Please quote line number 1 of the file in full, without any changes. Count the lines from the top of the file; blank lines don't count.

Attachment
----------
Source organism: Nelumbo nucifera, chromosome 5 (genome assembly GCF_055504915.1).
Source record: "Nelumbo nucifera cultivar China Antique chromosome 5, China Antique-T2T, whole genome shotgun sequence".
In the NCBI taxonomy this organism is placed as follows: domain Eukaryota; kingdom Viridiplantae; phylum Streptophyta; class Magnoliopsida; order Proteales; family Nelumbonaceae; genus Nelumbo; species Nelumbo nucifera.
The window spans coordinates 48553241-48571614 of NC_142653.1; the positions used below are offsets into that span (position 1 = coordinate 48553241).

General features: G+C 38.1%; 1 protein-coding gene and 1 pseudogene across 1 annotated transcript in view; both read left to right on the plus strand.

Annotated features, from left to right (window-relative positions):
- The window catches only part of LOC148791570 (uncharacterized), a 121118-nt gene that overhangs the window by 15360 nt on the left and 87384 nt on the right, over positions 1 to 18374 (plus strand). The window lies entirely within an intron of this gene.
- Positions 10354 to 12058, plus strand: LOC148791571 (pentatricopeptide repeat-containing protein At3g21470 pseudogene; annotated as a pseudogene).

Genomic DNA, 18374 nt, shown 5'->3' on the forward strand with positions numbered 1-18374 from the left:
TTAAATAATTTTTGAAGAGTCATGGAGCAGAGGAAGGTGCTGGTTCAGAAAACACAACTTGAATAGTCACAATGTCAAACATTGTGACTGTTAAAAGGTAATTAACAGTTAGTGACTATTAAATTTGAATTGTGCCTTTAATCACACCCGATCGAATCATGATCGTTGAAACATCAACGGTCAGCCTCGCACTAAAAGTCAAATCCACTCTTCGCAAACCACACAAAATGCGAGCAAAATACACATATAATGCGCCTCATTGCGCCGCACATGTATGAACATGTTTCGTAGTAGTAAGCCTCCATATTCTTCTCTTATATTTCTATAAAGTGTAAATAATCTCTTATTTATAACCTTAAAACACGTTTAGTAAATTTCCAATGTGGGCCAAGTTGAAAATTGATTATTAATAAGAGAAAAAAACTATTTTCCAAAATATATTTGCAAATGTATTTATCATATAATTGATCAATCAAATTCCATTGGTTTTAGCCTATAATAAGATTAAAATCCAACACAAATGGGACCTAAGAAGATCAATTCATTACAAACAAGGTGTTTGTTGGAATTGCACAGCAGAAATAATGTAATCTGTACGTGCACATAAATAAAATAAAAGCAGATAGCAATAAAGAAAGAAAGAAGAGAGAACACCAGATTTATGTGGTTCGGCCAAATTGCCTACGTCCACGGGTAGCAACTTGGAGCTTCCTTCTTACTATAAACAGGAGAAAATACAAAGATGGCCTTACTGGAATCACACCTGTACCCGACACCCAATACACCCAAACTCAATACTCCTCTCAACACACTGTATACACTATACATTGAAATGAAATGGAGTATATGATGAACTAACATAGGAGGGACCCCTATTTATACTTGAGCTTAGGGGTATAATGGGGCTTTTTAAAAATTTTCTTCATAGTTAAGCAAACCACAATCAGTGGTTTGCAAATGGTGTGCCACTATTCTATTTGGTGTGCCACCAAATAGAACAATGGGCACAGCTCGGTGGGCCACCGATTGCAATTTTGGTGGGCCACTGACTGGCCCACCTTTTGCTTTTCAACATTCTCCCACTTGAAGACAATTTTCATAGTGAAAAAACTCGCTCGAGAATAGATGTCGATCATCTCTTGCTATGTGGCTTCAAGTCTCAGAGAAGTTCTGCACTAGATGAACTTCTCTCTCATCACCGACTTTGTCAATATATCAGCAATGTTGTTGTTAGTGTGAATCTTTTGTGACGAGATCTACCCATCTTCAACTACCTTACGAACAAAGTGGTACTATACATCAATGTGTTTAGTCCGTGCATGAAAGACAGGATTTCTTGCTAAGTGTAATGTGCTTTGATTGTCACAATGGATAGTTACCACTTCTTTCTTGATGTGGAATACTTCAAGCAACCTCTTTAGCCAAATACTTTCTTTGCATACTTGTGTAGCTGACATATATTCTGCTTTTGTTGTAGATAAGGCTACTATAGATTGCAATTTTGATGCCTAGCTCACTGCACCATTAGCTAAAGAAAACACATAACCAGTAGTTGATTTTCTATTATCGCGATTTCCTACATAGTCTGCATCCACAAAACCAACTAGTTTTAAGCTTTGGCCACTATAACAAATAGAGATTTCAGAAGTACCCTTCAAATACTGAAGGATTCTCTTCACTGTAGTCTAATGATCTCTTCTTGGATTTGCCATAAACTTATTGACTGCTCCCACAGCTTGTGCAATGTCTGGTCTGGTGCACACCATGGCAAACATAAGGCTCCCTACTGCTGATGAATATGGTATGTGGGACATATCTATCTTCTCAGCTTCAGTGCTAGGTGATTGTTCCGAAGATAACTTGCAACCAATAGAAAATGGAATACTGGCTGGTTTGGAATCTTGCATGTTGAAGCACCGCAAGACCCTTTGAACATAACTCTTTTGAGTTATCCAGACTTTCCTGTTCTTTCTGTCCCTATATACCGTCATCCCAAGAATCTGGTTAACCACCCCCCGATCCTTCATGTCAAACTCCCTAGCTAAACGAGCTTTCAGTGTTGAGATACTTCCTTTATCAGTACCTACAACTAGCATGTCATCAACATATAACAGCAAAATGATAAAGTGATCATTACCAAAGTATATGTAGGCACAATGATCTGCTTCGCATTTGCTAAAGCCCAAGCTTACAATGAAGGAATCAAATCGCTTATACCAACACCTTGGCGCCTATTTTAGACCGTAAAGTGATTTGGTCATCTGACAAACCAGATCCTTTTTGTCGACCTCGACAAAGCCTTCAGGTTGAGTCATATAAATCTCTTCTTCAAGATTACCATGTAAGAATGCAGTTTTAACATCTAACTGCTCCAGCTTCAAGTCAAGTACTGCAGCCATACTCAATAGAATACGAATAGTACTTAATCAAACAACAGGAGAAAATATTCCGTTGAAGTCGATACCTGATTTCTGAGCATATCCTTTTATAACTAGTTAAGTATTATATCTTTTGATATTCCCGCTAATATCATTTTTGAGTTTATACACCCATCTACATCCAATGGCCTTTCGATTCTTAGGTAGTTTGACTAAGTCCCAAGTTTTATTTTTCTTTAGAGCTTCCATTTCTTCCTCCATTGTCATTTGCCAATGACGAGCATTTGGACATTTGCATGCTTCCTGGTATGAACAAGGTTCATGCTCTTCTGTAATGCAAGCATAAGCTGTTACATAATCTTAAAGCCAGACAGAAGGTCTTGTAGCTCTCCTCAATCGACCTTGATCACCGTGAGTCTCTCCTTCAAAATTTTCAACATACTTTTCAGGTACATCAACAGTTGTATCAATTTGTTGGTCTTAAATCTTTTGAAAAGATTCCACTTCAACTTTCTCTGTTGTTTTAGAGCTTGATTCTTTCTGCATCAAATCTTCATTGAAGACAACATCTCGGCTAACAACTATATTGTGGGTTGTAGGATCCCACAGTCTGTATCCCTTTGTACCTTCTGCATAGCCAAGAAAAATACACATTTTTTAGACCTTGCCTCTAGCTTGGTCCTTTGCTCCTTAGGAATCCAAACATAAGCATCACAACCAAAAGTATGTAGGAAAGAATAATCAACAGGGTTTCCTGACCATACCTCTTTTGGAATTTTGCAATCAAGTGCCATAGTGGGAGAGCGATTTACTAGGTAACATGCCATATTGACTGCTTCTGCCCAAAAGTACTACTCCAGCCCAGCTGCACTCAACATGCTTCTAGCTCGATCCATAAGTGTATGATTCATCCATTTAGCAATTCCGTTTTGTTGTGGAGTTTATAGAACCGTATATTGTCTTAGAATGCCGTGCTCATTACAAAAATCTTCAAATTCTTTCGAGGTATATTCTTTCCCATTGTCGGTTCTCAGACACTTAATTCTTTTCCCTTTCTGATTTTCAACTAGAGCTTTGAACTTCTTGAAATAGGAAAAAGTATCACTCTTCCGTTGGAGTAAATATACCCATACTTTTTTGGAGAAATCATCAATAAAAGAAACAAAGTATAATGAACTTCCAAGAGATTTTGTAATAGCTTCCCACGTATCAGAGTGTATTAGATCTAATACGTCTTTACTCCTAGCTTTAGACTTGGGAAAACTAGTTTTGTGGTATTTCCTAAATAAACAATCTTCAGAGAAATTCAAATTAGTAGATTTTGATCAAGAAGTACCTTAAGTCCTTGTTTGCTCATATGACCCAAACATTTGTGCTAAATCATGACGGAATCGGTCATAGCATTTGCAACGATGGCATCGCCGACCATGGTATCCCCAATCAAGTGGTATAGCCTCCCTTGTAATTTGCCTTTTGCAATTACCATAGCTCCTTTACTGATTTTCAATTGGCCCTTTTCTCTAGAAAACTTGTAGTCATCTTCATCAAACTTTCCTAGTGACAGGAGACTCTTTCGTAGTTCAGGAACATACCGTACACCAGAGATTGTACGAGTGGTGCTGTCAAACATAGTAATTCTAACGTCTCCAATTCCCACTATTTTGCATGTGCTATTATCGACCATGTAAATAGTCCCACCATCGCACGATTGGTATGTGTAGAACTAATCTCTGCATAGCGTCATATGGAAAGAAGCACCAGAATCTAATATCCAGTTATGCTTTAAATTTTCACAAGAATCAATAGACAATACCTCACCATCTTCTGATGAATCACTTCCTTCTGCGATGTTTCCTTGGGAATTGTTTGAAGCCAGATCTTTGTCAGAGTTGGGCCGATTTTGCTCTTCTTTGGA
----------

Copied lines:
Source organism: Nelumbo nucifera, chromosome 5 (genome assembly GCF_055504915.1).